Commissioner Martens has also formed an 18-member High-Volume Hydraulic Fracturing Advisory Panel composed mostly of environmental attorneys and business leaders, including Waterkeeper Alliance President Robert F. Kennedy, Jr. and former White House Council on Environmental Quality Chair Kathleen McGinty. The panel’s jobs include preparing New York’s regulatory agencies to oversee shale gas development in the Marcellus Shale and issuing recommendations on various ways to mitigate possible impacts to communities near sites where hydraulic fracturing would take place. The panel also is responsible for creation of a state permitting fee and royalty structure specific to shale gas extraction.

Although hydraulic fracturing combined with horizontal drilling is currently on hold in New York, some drilling contractors operating in the Marcellus over the border in Pennsylvania have transported waste, including drilling cuttings, to New York municipal landfills for disposal. Some advocacy groups have raised concerns over naturally occurring radioactive materials (NORM) present in some drilling cuttings. Recently, following receipt of an application, public hearings, and consideration of technical evidence, NYDEC increased the quantity of Marcellus-waste the Chemung County, New York landfill may accept from 120,000 to 180,000 tons per year. The Commissioner’s decision is available at:[2]

Some New York municipalities, including Buffalo, have banned hydraulic fracturing. Typically, oil and gas development is regulated at the state, rather than the municipal, level. There is at least one lawsuit in New York challenging a hydraulic fracturing ban enacted by a municipality, the town of Dryden. For more information on the Dryden lawsuit, see:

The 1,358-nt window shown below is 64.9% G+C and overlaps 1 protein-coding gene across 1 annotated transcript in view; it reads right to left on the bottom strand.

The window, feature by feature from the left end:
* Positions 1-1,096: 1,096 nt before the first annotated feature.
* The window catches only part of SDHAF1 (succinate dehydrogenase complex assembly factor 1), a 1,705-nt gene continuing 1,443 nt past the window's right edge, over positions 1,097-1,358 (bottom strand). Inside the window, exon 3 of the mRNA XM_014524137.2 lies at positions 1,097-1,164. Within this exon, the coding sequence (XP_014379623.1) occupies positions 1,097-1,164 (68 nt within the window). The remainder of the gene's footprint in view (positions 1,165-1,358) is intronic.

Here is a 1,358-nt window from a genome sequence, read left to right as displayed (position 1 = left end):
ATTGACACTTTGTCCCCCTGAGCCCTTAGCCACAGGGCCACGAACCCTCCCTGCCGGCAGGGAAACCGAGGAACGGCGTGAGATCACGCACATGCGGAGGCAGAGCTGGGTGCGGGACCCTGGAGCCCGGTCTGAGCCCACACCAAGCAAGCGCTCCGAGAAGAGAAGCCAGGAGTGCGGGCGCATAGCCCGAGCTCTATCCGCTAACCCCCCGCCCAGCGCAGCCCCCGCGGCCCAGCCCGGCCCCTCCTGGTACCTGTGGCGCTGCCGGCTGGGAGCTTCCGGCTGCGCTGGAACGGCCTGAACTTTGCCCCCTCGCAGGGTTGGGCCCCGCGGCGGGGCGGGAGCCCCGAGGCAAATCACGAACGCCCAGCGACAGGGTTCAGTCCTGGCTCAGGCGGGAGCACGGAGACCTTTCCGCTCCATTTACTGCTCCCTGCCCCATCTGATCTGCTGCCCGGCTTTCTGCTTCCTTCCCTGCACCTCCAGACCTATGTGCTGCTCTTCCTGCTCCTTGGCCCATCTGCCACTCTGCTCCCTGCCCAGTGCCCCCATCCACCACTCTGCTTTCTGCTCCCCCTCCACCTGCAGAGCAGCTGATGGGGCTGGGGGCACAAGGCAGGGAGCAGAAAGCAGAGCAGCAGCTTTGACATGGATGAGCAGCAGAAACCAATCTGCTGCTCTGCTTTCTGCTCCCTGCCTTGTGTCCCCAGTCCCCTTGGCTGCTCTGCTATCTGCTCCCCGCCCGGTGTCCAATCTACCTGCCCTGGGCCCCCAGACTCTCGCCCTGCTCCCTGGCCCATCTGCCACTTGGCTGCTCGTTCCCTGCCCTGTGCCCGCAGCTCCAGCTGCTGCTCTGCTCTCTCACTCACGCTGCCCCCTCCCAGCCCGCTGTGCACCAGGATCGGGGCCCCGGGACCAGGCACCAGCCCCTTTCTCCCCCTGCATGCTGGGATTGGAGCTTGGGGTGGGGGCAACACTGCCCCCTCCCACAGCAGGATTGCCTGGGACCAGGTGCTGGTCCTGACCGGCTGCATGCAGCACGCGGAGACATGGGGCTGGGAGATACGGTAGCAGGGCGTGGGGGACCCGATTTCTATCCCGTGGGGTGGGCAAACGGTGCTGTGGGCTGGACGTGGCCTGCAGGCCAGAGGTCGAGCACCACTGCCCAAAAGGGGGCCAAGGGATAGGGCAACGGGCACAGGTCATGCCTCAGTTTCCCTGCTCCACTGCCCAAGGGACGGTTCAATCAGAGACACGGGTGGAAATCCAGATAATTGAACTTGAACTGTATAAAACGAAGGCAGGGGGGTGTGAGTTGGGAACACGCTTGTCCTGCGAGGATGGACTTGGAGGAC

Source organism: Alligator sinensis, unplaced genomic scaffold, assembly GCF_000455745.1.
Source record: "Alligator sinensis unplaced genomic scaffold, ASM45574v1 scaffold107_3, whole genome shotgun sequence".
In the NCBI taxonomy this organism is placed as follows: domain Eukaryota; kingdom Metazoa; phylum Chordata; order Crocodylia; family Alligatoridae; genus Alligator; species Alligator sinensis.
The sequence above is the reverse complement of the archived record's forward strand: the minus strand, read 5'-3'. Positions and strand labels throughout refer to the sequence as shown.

On May 31, 2011, New York Attorney General Eric Schneiderman filed suit against the federal government to prevent the Delaware River Basin Commission (DRBC) from implementing regulations that would open the Marcellus Shale region of the Basin to development. The complaint asserts that the proposed rules violate NEPA because DRBC failed to issue an environmental impact statement. Despite NYDEC’s intent to open New York to Marcellus Shale development, the Attorney General has indicated that the lawsuit will proceed. The complaint is available at:

[1] See Jim Polson, “New Yorkers Split on Marcellus Shale Gas Drilling, Survey Finds,” Bloomberg (Sept. 21, 2011), available at; Edith Honan, “New Yorkers want fracking, but see consequences,” Reuters (Aug. 11, 2011), available at
[2] For more information regarding NORM in drilling cuttings, see McKay, L., Johnson, R. & Salita, L., Science and the Reasonable Development of Marcellus Shale Natural Gas Resources in Pennsylvania and New York, 32 Energy L.J. 125 (2011), available at

Drew T. Bell
Washington, D.C.
+1 202 626 5513

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  Lynn Kerr McKay
Washington, D.C.
+1 202 626 2944

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The content of this publication and any attachments are not intended to be and should not be relied upon as legal advice.

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DISCLAIMER: Because of the generality of this update, the information provided herein may not be applicable in all situations and should not be acted upon without specific legal advice based on particular situations.